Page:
JAMA highlights IGNITE sites’ work to integrate genomic testing in routine care

Posted: July 12, 2017

Journal of the American Medical Association – University of Maryland’s Dr. Toni Pollin and Duke University’s Drs. Geoff Ginsburg and Lori Orlando discuss how their programs are working to improve care through genetic testing in areas such as diagnosing monogenic diabetes and using family history to identify patients’ personal disease risks.

IGNITE Network analysis of challenges to implementing genomics in practice featured on GenomeWeb

Posted: June 21, 2017

GenomeWeb – Duke University led this effort to identify key challenges to and potential solutions for implementing genomics in practice based on information from IGNITE’s six member projects. (A free subscription is required to view this article.)

IGNITE Network highlighted at Precision Medicine World Conference 2017

Posted: June 8, 2017

BioQuick News – Duke University’s Dr. Geoffrey Ginsburg, co-chair and speaker at the 2017 Precision Medicine World Conference, presented the IGNITE Network’s achievements and aspirations to advance the implementation of genomics in practice.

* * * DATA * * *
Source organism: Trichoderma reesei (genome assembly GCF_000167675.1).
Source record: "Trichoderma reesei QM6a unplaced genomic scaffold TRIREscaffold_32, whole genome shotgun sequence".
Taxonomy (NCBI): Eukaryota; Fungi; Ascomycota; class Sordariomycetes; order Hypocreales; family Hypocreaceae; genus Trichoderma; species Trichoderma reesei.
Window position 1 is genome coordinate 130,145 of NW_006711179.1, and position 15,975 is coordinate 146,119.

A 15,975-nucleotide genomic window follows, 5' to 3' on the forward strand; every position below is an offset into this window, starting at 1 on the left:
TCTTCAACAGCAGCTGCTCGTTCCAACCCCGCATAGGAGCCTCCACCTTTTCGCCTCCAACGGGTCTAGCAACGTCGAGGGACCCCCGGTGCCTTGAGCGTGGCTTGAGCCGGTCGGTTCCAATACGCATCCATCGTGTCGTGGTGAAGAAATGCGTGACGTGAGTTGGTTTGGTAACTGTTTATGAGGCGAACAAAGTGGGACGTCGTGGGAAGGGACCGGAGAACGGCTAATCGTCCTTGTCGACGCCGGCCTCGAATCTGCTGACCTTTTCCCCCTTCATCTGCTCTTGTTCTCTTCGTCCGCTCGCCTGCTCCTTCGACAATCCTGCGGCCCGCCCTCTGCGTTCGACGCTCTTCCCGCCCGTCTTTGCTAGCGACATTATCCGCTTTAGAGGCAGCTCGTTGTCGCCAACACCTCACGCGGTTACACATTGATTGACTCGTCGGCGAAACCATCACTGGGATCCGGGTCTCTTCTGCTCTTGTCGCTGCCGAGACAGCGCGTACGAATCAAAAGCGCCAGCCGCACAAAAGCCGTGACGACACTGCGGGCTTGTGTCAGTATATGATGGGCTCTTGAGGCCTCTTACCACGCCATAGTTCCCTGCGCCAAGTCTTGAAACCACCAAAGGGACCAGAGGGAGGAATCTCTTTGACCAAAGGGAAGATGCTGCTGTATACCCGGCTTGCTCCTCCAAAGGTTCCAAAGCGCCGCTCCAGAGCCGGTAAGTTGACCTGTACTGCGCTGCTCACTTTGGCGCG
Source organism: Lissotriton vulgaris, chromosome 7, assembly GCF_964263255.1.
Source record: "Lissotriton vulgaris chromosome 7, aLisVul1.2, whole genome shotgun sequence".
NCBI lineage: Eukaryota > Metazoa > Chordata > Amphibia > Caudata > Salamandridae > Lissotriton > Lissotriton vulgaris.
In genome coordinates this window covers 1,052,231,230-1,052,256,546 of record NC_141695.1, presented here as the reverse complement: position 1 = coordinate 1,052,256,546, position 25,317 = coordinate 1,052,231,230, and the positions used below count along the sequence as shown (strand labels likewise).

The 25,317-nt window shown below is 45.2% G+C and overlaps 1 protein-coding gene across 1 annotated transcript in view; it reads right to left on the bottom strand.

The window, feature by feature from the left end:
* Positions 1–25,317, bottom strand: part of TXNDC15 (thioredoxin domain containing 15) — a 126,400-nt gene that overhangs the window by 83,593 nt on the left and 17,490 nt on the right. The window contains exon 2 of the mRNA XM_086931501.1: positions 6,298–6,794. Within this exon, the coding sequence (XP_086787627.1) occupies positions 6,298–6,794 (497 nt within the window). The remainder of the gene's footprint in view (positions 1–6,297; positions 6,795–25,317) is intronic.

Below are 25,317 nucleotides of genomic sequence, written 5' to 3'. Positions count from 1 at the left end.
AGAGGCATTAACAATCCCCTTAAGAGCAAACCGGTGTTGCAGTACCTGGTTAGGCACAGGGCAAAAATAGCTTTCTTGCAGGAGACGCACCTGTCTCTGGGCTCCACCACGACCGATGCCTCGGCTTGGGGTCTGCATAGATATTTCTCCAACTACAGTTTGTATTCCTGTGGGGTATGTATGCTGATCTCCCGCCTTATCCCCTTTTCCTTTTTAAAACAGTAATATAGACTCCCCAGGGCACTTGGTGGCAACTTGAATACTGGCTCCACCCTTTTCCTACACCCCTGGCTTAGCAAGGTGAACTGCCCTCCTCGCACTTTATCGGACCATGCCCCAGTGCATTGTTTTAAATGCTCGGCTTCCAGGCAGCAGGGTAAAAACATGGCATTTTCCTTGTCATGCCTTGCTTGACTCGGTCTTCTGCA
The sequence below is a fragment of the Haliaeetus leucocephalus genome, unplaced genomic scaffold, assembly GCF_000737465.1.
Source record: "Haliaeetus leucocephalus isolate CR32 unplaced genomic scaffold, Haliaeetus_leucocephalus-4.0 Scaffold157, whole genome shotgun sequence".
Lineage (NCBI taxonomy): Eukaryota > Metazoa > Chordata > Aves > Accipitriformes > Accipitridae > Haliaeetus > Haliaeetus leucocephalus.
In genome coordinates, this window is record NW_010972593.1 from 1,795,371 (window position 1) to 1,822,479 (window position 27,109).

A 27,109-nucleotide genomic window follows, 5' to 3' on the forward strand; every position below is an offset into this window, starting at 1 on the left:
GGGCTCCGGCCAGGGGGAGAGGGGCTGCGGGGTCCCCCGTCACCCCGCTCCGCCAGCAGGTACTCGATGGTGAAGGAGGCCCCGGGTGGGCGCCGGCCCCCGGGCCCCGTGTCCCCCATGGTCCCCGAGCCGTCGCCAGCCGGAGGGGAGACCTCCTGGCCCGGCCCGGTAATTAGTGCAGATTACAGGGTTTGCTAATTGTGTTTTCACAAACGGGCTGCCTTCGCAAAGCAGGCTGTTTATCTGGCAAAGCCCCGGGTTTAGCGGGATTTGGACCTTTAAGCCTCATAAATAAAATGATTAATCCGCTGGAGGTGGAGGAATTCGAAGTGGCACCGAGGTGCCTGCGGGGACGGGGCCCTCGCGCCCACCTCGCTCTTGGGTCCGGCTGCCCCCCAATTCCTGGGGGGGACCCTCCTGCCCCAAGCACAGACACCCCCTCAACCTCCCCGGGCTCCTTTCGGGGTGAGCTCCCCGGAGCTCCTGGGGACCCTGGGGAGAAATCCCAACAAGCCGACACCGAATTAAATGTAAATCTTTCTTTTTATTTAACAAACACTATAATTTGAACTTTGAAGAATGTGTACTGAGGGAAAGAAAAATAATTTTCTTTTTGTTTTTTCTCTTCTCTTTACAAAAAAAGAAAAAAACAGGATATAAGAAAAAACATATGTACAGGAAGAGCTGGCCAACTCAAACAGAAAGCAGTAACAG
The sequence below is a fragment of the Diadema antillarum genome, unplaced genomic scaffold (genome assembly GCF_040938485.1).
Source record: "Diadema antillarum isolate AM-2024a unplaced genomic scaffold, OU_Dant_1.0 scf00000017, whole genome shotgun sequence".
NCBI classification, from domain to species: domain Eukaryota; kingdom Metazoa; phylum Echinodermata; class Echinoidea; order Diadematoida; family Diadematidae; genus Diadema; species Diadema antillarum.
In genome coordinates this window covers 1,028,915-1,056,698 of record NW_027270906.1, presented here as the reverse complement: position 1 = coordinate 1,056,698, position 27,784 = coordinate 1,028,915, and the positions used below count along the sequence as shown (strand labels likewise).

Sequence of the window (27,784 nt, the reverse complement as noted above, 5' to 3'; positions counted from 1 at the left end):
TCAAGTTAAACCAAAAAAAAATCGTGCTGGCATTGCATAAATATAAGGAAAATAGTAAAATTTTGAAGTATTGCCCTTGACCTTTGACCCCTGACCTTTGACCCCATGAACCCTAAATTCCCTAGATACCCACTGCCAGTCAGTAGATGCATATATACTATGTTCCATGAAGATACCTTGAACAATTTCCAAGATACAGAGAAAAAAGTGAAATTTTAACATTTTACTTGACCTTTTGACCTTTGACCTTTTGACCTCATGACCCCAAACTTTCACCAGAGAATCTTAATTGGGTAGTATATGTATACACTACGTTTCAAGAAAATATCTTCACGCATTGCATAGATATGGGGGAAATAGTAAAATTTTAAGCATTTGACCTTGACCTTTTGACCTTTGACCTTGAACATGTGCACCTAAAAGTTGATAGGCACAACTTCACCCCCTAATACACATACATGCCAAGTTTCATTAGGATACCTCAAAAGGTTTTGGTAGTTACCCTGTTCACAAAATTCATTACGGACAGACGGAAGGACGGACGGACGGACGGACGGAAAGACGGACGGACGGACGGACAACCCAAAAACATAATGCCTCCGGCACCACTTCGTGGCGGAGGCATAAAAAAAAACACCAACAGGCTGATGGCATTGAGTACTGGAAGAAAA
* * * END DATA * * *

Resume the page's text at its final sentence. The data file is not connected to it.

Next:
IGNITE sites present at the 2017 Genomic Medicine X: PGx Meeting

Posted: May 5, 2017

IGNITE’s Drs. Todd Skaar, Josh Denny, Larisa Cavallari, and Kristin Weitzel were session speakers at the Genomic Medicine X: Research Directions in Pharmacogenomics Implementation Meeting on May 2 -3, 2017.

University of Maryland offers genomics education course using students’ own genomes

Posted: March 28, 2017

Association of American Medical Colleges – To help future clinicians better understand the importance of using genomics in practice, University of Maryland College of Medicine students can choose to study parts of their own genomes, or anonymous genomes, in a course all medical students are required to take.

IGNITE Network’s Kristin Weitzel quoted in AAMC story on the growth of genetics in medical education

Posted: January 24, 2017

Association of American Medical Colleges – Dr. Kristin Weitzel of the UF Health Personalized Medicine Program outlines the benefits and challenges of training medical students to use genetic information in clinical practice.

University of Maryland incorporates pharmacogenomic testing in routine care for stent patients

Posted: January 6, 2017